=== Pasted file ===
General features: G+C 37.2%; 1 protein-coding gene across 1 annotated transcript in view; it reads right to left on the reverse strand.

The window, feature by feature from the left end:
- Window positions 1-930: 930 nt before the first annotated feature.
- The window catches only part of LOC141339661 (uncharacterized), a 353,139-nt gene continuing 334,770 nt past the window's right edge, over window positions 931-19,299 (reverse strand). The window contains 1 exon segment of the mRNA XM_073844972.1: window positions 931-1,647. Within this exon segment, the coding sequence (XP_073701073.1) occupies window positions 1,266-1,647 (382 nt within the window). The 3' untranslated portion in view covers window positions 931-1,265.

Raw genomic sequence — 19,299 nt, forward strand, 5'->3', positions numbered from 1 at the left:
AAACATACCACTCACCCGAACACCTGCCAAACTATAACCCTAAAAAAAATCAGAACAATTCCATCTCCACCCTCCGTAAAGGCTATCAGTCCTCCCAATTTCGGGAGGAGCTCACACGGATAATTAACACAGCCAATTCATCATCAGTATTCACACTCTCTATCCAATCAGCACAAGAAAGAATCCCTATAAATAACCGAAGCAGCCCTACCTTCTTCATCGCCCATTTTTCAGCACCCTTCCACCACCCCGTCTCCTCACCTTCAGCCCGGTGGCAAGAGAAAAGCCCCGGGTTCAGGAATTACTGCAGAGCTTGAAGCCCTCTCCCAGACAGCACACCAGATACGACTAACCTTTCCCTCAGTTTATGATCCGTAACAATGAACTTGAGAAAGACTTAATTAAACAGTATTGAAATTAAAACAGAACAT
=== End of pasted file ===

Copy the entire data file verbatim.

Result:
General features: G+C 37.2%; 1 protein-coding gene across 1 annotated transcript in view; it reads right to left on the reverse strand.

The window, feature by feature from the left end:
- Window positions 1-930: 930 nt before the first annotated feature.
- The window catches only part of LOC141339661 (uncharacterized), a 353,139-nt gene continuing 334,770 nt past the window's right edge, over window positions 931-19,299 (reverse strand). The window contains 1 exon segment of the mRNA XM_073844972.1: window positions 931-1,647. Within this exon segment, the coding sequence (XP_073701073.1) occupies window positions 1,266-1,647 (382 nt within the window). The 3' untranslated portion in view covers window positions 931-1,265.

Raw genomic sequence — 19,299 nt, forward strand, 5'->3', positions numbered from 1 at the left:
AAACATACCACTCACCCGAACACCTGCCAAACTATAACCCTAAAAAAAATCAGAACAATTCCATCTCCACCCTCCGTAAAGGCTATCAGTCCTCCCAATTTCGGGAGGAGCTCACACGGATAATTAACACAGCCAATTCATCATCAGTATTCACACTCTCTATCCAATCAGCACAAGAAAGAATCCCTATAAATAACCGAAGCAGCCCTACCTTCTTCATCGCCCATTTTTCAGCACCCTTCCACCACCCCGTCTCCTCACCTTCAGCCCGGTGGCAAGAGAAAAGCCCCGGGTTCAGGAATTACTGCAGAGCTTGAAGCCCTCTCCCAGACAGCACACCAGATACGACTAACCTTTCCCTCAGTTTATGATCCGTAACAATGAACTTGAGAAAGACTTAATTAAACAGTATTGAAATTAAAACAGAACAT